South Asia

Afghanistan: UN defiant after Mazar-e Sharif killings

An Afghan policeman stands near the wreckage of a burned-out vehicle at the UN headquarters in Mazar-e Sharif (2 April 2011)
Image caption Guards at the UN compound in Mazar-e Sharif were overwhelmed by demonstrators

A UN official has said the recent violence in Afghanistan will not drive its mission out of the country.

Mission head Staffan de Mistura said staff in Mazar-e Sharif, where seven UN workers were killed on Friday, would be redeployed to Kabul temporarily.

The attack, after a protest against the burning of a Koran in the US last month, was the worse on the mission since the US-led invasion in 2001.

Ten people died in Kandahar on Saturday during a protest over the same issue.

Hundreds of people took part in the demonstration. Gunfire was heard and cars were set on fire.

'Pastor to blame'

Speaking on a visit to Mazar-e Sharif, Mr de Mistura said Friday's attack "should not deter the UN presence, activities in this country in this delicate and particularly crucial period".

He said the only person who could be blamed for the violence was a pastor at the Florida-based Dove World Outreach Center.

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Media captionThe BBC's Paul Wood says the authorities in Kandahar have blamed the Taliban for the protests

"I don't think we should blaming any Afghan for the news, we should blaming the person who has produced the news, in other words the one who burnt the Koran," he said.

"Freedom of speech does not mean freedom of offending culture, religion, traditions."

Mr de Mistura said staff would be redeployed to Kabul until their office was rebuilt.

However, there is no move yet to evacuate them from Afghanistan, as happened in 2009 after an attack on a UN guesthouse.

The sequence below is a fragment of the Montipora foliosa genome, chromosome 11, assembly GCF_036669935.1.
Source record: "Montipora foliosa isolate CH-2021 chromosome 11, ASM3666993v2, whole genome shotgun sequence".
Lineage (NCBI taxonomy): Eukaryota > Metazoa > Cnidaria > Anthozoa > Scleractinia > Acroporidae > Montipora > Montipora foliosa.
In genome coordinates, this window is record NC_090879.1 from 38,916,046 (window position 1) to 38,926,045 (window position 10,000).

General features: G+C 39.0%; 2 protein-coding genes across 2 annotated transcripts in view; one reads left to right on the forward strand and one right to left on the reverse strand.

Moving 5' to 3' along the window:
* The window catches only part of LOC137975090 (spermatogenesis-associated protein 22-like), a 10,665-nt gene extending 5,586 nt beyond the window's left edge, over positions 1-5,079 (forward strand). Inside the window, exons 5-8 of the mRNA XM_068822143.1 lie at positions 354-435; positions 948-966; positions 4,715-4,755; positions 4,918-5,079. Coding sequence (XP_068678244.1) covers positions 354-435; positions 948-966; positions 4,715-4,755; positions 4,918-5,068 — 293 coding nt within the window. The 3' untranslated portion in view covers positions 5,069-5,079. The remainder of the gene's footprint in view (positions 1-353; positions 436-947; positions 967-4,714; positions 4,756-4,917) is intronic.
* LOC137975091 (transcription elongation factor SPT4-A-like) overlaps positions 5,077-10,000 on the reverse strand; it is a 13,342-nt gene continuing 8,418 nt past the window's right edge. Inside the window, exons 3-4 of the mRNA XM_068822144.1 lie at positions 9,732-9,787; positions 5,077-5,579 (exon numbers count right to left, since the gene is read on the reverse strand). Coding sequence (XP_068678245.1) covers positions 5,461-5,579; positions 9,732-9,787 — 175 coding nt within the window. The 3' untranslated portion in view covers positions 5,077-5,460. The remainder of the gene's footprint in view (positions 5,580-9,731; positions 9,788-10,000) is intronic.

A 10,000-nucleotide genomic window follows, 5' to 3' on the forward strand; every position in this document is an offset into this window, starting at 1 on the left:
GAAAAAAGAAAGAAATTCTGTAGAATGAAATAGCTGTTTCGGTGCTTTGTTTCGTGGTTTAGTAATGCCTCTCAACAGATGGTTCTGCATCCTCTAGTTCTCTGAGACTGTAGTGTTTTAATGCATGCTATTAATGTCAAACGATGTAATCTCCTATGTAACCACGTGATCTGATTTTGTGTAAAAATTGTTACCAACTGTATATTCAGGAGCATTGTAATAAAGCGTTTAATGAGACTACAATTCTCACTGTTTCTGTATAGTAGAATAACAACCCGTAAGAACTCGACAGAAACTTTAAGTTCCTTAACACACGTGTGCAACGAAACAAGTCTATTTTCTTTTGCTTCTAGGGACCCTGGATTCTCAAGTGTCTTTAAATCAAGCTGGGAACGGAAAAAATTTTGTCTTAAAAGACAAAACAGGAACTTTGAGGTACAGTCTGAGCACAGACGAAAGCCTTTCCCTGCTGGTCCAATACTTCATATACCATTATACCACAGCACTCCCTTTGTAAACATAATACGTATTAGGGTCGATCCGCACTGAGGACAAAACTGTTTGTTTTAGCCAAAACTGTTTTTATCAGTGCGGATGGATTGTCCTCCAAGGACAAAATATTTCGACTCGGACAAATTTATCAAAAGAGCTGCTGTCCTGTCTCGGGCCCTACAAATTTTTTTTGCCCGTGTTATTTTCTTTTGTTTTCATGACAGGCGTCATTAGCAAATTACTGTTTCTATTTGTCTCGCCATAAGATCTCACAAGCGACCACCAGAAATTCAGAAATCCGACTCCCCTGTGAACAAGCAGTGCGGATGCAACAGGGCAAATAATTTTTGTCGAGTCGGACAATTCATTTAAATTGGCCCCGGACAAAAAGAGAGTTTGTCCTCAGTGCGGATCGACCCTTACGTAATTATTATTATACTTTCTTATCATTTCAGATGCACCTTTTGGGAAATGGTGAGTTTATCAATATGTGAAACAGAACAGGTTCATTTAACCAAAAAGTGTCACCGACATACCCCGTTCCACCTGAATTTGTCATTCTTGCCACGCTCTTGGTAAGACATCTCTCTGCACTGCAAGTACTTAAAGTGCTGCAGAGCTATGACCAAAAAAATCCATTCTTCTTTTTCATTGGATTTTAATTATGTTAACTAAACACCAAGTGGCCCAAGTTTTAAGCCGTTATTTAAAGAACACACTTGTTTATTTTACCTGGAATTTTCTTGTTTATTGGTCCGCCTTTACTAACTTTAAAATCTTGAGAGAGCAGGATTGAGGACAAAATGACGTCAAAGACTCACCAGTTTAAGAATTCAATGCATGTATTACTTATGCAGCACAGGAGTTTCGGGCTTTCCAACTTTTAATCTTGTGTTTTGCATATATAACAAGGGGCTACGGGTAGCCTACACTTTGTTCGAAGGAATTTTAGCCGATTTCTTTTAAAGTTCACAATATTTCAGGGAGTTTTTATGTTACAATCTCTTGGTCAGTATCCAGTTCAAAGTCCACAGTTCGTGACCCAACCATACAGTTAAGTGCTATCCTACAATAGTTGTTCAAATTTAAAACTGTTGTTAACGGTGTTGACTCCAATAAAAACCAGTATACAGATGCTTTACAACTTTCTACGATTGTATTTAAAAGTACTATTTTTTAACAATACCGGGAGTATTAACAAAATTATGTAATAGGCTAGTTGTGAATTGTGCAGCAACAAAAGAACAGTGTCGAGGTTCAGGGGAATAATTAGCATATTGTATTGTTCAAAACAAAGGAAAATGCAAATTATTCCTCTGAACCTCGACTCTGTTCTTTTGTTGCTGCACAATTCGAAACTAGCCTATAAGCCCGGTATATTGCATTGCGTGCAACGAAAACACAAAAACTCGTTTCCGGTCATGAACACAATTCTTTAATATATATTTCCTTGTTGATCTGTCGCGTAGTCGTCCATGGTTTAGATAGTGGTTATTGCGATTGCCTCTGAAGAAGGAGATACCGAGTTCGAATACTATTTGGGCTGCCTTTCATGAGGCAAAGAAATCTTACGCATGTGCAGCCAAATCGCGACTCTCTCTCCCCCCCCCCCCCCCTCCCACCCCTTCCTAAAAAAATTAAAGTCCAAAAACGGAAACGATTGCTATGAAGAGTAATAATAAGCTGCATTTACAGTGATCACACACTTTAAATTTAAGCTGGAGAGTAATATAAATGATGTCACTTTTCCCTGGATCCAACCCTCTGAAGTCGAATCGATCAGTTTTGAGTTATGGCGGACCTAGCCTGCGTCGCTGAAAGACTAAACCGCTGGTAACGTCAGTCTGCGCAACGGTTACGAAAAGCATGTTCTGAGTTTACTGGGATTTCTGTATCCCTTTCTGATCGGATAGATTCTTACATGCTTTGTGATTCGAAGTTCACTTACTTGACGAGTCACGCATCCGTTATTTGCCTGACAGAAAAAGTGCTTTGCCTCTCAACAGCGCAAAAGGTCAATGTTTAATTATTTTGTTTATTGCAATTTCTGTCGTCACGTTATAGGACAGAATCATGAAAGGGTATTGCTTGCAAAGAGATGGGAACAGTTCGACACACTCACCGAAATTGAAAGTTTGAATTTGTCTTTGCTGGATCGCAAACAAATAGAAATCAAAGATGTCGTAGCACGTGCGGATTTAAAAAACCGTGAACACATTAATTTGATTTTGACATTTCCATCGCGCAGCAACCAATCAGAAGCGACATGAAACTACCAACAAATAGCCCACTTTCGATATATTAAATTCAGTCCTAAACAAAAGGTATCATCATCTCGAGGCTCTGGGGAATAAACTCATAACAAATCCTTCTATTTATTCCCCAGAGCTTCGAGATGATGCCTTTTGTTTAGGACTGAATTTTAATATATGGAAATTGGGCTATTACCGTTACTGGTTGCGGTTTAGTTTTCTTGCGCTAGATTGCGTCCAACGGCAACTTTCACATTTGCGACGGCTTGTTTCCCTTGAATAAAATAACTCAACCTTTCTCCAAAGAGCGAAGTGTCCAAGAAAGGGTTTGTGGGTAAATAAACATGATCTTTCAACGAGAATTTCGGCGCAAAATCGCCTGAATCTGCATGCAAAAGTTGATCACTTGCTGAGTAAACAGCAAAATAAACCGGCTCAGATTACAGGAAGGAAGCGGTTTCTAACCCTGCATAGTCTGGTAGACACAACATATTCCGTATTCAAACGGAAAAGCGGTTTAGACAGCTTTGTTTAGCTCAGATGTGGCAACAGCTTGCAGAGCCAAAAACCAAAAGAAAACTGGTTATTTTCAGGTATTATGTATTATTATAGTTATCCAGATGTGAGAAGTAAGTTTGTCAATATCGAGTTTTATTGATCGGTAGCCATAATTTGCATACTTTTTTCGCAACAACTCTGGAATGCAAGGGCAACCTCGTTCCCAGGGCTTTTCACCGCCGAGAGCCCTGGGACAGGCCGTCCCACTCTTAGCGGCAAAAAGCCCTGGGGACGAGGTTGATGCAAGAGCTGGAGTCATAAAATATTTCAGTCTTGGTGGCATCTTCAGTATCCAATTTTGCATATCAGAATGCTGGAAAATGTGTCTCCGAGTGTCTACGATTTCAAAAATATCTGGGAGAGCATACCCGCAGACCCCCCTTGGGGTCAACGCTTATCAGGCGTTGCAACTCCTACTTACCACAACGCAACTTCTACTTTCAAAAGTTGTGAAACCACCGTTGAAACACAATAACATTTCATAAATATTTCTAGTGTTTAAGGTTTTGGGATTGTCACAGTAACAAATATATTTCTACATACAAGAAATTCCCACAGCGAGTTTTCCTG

The authorities in both Kandahar and Mazar-e Sharif said the Taliban carried out the attacks. However, the Taliban has rejected the accusation.

UN staff remain on maximum security alert and under lockdown, says the BBC's Paul Wood in Kabul.

The demonstrations were angered by the actions of Pastor Wayne Sapp, who during a service on 20 March at the Dove World Outreach Center in Gainesville, Florida, soaked a Koran in kerosene, staged a mock trial during which the Islamic holy book was found guilty, and then set it alight.

The incident took place under the supervision of Pastor Terry Jones, who last year drew condemnation over his aborted plan to burn copies of the Koran on the anniversary of the 11 September 2001 attacks on the US.

Witnesses said the protest in Mazar-e Sharif, which began outside the central Blue Mosque after Friday prayers, began peacefully but suddenly turned violent.

The crowds moved to outside the UN compound, where a small group broke away.

Several demonstrators were killed by guards at the compound, who were then overpowered by the mob.

Munir Ahmad Farhad, a spokesman for the provincial governor, said the group seized weapons from the guards and opened fire before storming the building.

One of the dead was a Swedish national, while another came from Norway. The other foreign victims are believed to have been a Romanian and four Nepalese guards.

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